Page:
Jim walks in and shares this story ... “My wife May is pregnant by her lover. She says she has come to her senses, loves me, and wants to save our marriage. My family practically hates her and wants me to divorce her and have nothing else to do with her ever. I don’t know what to do.”
Every year situations such as this are repeated more times that one might imagine. One person does wrong, consequences arise, penitence hits and the straying spouse begs for forgiveness and reconciliation.
Jim’s case illustrates a pinnacle of marriage problems; May is carrying her paramour’s baby. If Jim takes her back, what happens to the baby? Do they keep him? Do they put him up for adoption? Do they give him to his biological father? In a stressful time like this they might even ask if May aborts?
Tough questions, but essential if they consider reconciliation. May is pregnant and weeping, worrying, or wanting things to be the way they used to be does not change that.
Most times the cases are not quite as severe in consequence as that of Jim and May, but they are almost universally bad. One spouse has an affair but no disease transmits, no babies germinate and no physical evidence remains. Or one spouse has some kind of addiction rather than involvement with another person; gambling, porn, alcohol, or drugs. It might be that one spouse verbally, mentally, or emotionally abused the other. The similarity is that the actions of one cause the other to want out of the relationship.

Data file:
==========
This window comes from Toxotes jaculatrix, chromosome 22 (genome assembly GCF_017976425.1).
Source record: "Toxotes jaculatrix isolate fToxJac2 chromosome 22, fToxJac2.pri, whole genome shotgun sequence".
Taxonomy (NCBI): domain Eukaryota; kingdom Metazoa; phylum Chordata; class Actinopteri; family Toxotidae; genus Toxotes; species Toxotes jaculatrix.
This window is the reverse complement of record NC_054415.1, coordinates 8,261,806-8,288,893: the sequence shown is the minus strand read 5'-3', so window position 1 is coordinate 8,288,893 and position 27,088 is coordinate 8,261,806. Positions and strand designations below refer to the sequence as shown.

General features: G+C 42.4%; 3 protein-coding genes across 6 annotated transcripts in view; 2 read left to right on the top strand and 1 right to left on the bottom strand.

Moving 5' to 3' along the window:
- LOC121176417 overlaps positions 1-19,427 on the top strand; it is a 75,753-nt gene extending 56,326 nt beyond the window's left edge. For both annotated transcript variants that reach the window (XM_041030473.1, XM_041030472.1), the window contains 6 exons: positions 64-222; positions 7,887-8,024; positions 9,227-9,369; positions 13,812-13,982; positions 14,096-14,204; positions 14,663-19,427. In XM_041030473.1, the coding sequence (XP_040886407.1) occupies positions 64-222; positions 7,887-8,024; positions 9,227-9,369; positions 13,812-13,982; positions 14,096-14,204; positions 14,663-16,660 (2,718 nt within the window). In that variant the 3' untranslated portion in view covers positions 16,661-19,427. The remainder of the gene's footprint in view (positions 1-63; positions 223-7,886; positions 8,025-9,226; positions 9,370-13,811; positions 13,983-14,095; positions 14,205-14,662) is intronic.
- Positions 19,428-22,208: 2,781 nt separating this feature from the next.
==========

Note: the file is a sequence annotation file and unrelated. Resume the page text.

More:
Whether one person actually leaves depends on many factors including religious beliefs, cultural expectations, the depth of hurt, influence from family or friends, how close the couple was before the occurrence, alternatives for the future, repetitiveness of hurtful behavior and more. For example, a woman may stay with her physically abusive husband because her religious beliefs are that she can divorce him only if he commits adultery. On the other hand, a woman may discover her husband had a one-night-stand more than twenty years ago and decide the pain is so strong that she cannot live with him again.
Deciding whether to forgive and reconcile, or to end a relationship and move on, often is not an easy decision to make. However, there are certain things to consider that may help in making the best decision. Consider these:
Be Careful Who You Listen To
When one is hurt, taking advice from friends and family may be the least wise thing to do. Typically, people who care deeply feel hurt by what someone has done to the person they love. They tend not to think in terms of forgiveness and reconciliation but in terms of punishment and alienation. In short, rather than being objective, they may be anything but. Wiser counsel typically comes from those who are not directly involved. Even better, listen to third parties who are skilled and experienced in working with people and know something about relationships (like us).